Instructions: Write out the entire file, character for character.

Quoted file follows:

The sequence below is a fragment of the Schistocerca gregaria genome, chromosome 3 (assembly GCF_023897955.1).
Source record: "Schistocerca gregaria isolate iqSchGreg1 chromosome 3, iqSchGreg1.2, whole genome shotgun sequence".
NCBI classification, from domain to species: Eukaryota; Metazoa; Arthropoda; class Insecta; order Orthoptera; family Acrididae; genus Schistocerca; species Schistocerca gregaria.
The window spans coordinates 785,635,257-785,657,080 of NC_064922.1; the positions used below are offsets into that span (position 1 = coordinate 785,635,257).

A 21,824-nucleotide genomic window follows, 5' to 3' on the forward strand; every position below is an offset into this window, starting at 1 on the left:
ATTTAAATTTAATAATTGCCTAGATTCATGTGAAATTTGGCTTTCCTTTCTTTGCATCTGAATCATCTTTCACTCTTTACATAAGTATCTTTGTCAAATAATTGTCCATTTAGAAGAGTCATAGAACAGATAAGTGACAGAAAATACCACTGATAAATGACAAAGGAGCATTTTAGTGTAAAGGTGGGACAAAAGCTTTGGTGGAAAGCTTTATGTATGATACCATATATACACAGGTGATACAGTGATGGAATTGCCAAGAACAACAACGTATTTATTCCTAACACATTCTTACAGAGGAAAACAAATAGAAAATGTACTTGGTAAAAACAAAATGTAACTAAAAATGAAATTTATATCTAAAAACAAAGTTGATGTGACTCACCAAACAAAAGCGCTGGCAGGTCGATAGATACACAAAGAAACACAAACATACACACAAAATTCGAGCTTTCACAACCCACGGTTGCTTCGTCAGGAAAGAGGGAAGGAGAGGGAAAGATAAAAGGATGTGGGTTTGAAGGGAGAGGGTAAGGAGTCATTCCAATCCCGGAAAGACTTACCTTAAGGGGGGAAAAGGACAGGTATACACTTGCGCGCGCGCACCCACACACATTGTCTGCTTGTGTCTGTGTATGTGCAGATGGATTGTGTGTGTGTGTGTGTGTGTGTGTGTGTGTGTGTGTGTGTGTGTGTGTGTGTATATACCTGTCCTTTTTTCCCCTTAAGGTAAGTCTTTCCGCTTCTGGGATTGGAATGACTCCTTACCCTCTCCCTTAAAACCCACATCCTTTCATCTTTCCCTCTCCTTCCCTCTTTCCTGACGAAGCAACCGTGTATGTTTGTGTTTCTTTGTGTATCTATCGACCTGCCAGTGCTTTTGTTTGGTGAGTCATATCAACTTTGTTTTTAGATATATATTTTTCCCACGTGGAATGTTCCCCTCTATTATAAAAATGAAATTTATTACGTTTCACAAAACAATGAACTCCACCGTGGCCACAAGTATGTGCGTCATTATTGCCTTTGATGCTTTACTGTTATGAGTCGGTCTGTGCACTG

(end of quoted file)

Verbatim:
The sequence below is a fragment of the Schistocerca gregaria genome, chromosome 3 (assembly GCF_023897955.1).
Source record: "Schistocerca gregaria isolate iqSchGreg1 chromosome 3, iqSchGreg1.2, whole genome shotgun sequence".
NCBI classification, from domain to species: Eukaryota; Metazoa; Arthropoda; class Insecta; order Orthoptera; family Acrididae; genus Schistocerca; species Schistocerca gregaria.
The window spans coordinates 785,635,257-785,657,080 of NC_064922.1; the positions used below are offsets into that span (position 1 = coordinate 785,635,257).

A 21,824-nucleotide genomic window follows, 5' to 3' on the forward strand; every position below is an offset into this window, starting at 1 on the left:
ATTTAAATTTAATAATTGCCTAGATTCATGTGAAATTTGGCTTTCCTTTCTTTGCATCTGAATCATCTTTCACTCTTTACATAAGTATCTTTGTCAAATAATTGTCCATTTAGAAGAGTCATAGAACAGATAAGTGACAGAAAATACCACTGATAAATGACAAAGGAGCATTTTAGTGTAAAGGTGGGACAAAAGCTTTGGTGGAAAGCTTTATGTATGATACCATATATACACAGGTGATACAGTGATGGAATTGCCAAGAACAACAACGTATTTATTCCTAACACATTCTTACAGAGGAAAACAAATAGAAAATGTACTTGGTAAAAACAAAATGTAACTAAAAATGAAATTTATATCTAAAAACAAAGTTGATGTGACTCACCAAACAAAAGCGCTGGCAGGTCGATAGATACACAAAGAAACACAAACATACACACAAAATTCGAGCTTTCACAACCCACGGTTGCTTCGTCAGGAAAGAGGGAAGGAGAGGGAAAGATAAAAGGATGTGGGTTTGAAGGGAGAGGGTAAGGAGTCATTCCAATCCCGGAAAGACTTACCTTAAGGGGGGAAAAGGACAGGTATACACTTGCGCGCGCGCACCCACACACATTGTCTGCTTGTGTCTGTGTATGTGCAGATGGATTGTGTGTGTGTGTGTGTGTGTGTGTGTGTGTGTGTGTGTGTGTGTGTGTGTGTATATACCTGTCCTTTTTTCCCCTTAAGGTAAGTCTTTCCGCTTCTGGGATTGGAATGACTCCTTACCCTCTCCCTTAAAACCCACATCCTTTCATCTTTCCCTCTCCTTCCCTCTTTCCTGACGAAGCAACCGTGTATGTTTGTGTTTCTTTGTGTATCTATCGACCTGCCAGTGCTTTTGTTTGGTGAGTCATATCAACTTTGTTTTTAGATATATATTTTTCCCACGTGGAATGTTCCCCTCTATTATAAAAATGAAATTTATTACGTTTCACAAAACAATGAACTCCACCGTGGCCACAAGTATGTGCGTCATTATTGCCTTTGATGCTTTACTGTTATGAGTCGGTCTGTGCACTG